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22 October, 2007 / Erik

This is Why Events Unnerve Me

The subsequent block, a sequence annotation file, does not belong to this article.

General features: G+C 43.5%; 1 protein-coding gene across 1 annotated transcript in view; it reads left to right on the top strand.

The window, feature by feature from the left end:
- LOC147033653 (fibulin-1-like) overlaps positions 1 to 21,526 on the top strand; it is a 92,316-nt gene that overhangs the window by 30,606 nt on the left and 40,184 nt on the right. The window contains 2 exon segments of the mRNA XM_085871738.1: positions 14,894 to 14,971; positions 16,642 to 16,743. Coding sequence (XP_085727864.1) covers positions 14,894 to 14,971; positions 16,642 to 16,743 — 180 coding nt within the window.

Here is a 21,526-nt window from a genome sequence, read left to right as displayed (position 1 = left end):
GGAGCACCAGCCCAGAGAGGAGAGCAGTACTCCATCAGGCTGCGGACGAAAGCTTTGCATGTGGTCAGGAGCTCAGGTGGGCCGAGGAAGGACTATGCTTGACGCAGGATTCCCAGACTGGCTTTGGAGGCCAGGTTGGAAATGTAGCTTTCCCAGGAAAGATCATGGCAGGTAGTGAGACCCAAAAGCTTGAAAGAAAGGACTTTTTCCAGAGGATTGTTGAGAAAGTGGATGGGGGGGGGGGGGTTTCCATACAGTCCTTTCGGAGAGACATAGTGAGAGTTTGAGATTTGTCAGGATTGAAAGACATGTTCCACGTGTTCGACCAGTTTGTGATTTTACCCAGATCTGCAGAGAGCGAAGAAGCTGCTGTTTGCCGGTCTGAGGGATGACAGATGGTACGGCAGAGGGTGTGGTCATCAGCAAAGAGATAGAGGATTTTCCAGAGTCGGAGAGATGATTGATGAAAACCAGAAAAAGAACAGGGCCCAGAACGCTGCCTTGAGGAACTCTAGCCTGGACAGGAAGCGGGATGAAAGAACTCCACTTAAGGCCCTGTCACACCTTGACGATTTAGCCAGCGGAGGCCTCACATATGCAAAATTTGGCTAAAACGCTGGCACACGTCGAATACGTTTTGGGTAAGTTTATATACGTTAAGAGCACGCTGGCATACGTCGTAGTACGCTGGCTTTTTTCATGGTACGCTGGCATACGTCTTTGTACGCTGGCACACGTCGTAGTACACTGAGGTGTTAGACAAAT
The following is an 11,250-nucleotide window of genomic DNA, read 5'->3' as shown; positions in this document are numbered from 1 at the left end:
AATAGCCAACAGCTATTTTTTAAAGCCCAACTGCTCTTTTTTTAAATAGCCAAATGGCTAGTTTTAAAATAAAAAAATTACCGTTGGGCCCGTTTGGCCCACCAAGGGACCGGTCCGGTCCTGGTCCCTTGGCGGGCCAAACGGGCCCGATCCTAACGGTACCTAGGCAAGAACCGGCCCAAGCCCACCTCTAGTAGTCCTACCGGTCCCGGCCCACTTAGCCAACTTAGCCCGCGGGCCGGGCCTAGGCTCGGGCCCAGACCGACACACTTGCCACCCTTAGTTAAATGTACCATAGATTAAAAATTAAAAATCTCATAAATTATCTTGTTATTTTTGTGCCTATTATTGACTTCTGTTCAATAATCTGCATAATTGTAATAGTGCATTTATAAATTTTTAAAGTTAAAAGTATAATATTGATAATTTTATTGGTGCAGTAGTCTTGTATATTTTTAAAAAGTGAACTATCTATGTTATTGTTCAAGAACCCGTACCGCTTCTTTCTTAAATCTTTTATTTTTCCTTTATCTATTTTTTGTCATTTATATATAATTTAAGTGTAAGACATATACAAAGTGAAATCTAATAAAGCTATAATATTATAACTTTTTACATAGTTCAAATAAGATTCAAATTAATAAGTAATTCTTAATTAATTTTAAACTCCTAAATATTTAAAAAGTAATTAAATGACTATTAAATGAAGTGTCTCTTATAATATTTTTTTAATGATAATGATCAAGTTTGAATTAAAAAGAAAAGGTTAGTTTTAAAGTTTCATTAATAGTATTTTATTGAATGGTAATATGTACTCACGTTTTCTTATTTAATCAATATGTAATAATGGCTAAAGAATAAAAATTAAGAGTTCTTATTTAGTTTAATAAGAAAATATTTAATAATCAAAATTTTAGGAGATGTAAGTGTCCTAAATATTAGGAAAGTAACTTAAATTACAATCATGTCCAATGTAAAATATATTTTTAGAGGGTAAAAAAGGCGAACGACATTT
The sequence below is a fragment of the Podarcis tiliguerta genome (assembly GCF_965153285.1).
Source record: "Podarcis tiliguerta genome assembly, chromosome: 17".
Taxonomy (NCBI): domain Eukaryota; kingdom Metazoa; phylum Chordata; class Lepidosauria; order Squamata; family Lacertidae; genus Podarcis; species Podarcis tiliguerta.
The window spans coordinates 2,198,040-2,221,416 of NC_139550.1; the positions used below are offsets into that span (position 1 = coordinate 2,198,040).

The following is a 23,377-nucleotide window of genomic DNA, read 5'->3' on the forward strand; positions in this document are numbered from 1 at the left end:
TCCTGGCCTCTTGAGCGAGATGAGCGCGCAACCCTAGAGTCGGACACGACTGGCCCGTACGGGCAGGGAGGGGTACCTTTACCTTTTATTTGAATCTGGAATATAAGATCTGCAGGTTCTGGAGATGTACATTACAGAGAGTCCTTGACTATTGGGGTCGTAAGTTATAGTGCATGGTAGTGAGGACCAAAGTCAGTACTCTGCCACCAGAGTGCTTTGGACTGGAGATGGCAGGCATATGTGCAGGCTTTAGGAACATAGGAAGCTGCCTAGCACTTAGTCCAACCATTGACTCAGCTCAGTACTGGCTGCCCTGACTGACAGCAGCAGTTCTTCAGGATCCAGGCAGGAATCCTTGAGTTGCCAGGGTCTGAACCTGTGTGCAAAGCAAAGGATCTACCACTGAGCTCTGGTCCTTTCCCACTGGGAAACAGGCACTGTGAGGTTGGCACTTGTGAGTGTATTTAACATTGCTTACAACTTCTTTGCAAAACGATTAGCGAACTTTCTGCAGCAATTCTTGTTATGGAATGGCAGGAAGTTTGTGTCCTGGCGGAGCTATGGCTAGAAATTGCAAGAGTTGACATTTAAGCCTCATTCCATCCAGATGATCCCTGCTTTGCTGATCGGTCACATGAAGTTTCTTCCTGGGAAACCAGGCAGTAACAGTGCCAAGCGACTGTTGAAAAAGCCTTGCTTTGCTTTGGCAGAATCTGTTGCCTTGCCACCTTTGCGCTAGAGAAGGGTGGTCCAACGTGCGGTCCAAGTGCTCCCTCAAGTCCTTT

There comes a moment in Control, the new film about the life of Ian Curtis, where I wanted Ian to be done with it and hang himself. The movie, for the most part, is well made and as mysterious and distant as a Joy Division track. The early part of the film, which details the love affair between Ian and his wife to be, only gives you have seen glances and whispers as the two principle characters come together. There entire courtship is, ultimately, revealed to us during a pint before a Bowie concert. Most of the movie continues in this suggested tone. The rest of band is introduced in a similiar pint before a show scene. Their transition from Warsaw to Joy Division happens in the length of a conversation. Almost everything is suggested, from Tony Wilson’s interest in the band to Bernard Sumner’s real feelings on anything. The only things that are certain early on: Curtis has epilepsy and bass player Peter Hook is a jerk. However, this suggestive touch that is very consistent with the music Joy Division made vanishes when their manager, Rob Gretton announces a forthcoming US tour. Anyone familiar with the story knows it is only a matter of time before Curtis is hanging from a rope. For the film, however, this is the demarcation from suggesting thoughts and feelings to telling us explicitly. The movie slows down to painfully show us the final weeks of Ian Curtis’s life as his marriage breaks down and his ongoing affair with a woman from Belgium intensifies. We see shouting, Ian kicked out of his home, and even crashing with bandmate Sumner as a voiceover tells us Ian is becoming increasingly unsure of his place in the band. From Gretton’s announcement, the film descends into an odd melodrama where only Ian’s infidelity matters. The film is based on Deborah Curtis’s books Touching from a Distance, so I wonder how much blame she places into the affair and Annik HonorĂ©, the mistress, for Ian’s death. Like many other rock ‘n’ roll biopics, Control makes you understand why the troubled visionary had to leave while removing sympathy for him. All the reviews I’ve seen are calling Ian Curtis a troubled young man. In reality, he was just a conflicted person. He wanted to escape the Manchester are all his life, but when the opportunity was put before him he lost his footing. He feared the wife who loved the North. He feared a future with another woman in the unknowable places outside England. He feared the ever increasing severity of his fits. He was just all too human and Control ends almost suggesting these things, but places too much emphasis on one small human aspect. That final segment, paced as it is, makes you long for the earlier tone and a quicker run to the resolution of all things. Well, the resolution for Ian anyway. However, the change in tone does shatter the idol of Ian Curtis and reveal an ordinary human being rocked into inaction by a wealth of choices.

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